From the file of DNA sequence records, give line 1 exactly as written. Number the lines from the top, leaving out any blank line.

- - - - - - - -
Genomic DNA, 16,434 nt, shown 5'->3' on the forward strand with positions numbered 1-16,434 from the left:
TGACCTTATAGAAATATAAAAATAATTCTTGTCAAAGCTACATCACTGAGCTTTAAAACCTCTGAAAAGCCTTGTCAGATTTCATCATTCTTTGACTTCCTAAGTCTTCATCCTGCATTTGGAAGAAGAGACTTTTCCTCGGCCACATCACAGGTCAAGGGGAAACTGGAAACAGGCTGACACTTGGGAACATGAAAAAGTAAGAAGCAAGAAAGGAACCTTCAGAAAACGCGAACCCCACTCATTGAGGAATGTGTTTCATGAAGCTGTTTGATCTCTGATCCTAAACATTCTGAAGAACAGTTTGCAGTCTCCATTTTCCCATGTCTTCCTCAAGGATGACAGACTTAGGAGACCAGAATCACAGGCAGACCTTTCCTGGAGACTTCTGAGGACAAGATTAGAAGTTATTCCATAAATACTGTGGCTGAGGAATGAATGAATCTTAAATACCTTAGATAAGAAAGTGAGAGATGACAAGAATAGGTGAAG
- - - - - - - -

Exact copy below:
Genomic DNA, 16,434 nt, shown 5'->3' on the forward strand with positions numbered 1-16,434 from the left: